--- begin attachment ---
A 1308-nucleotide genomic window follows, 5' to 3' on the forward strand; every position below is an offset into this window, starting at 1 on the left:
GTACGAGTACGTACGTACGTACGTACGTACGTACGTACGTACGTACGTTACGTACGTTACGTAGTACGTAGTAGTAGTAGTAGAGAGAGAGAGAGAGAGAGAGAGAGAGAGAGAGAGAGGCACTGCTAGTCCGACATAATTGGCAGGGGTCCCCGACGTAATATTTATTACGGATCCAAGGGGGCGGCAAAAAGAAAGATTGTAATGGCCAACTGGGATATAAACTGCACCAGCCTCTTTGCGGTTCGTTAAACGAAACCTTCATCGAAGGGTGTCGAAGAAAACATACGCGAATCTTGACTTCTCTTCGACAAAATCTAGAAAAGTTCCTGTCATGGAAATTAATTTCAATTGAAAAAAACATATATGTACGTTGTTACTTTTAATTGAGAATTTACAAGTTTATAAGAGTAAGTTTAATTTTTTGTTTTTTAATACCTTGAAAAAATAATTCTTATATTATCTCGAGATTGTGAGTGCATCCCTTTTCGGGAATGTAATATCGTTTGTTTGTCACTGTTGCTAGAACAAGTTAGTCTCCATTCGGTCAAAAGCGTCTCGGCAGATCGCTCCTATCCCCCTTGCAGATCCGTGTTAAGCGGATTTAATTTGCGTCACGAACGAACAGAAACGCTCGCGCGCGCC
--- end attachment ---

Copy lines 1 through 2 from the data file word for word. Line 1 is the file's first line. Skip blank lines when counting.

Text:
A 1308-nucleotide genomic window follows, 5' to 3' on the forward strand; every position below is an offset into this window, starting at 1 on the left:
GTACGAGTACGTACGTACGTACGTACGTACGTACGTACGTACGTACGTTACGTACGTTACGTAGTACGTAGTAGTAGTAGTAGAGAGAGAGAGAGAGAGAGAGAGAGAGAGAGAGAGAGGCACTGCTAGTCCGACATAATTGGCAGGGGTCCCCGACGTAATATTTATTACGGATCCAAGGGGGCGGCAAAAAGAAAGATTGTAATGGCCAACTGGGATATAAACTGCACCAGCCTCTTTGCGGTTCGTTAAACGAAACCTTCATCGAAGGGTGTCGAAGAAAACATACGCGAATCTTGACTTCTCTTCGACAAAATCTAGAAAAGTTCCTGTCATGGAAATTAATTTCAATTGAAAAAAACATATATGTACGTTGTTACTTTTAATTGAGAATTTACAAGTTTATAAGAGTAAGTTTAATTTTTTGTTTTTTAATACCTTGAAAAAATAATTCTTATATTATCTCGAGATTGTGAGTGCATCCCTTTTCGGGAATGTAATATCGTTTGTTTGTCACTGTTGCTAGAACAAGTTAGTCTCCATTCGGTCAAAAGCGTCTCGGCAGATCGCTCCTATCCCCCTTGCAGATCCGTGTTAAGCGGATTTAATTTGCGTCACGAACGAACAGAAACGCTCGCGCGCGCC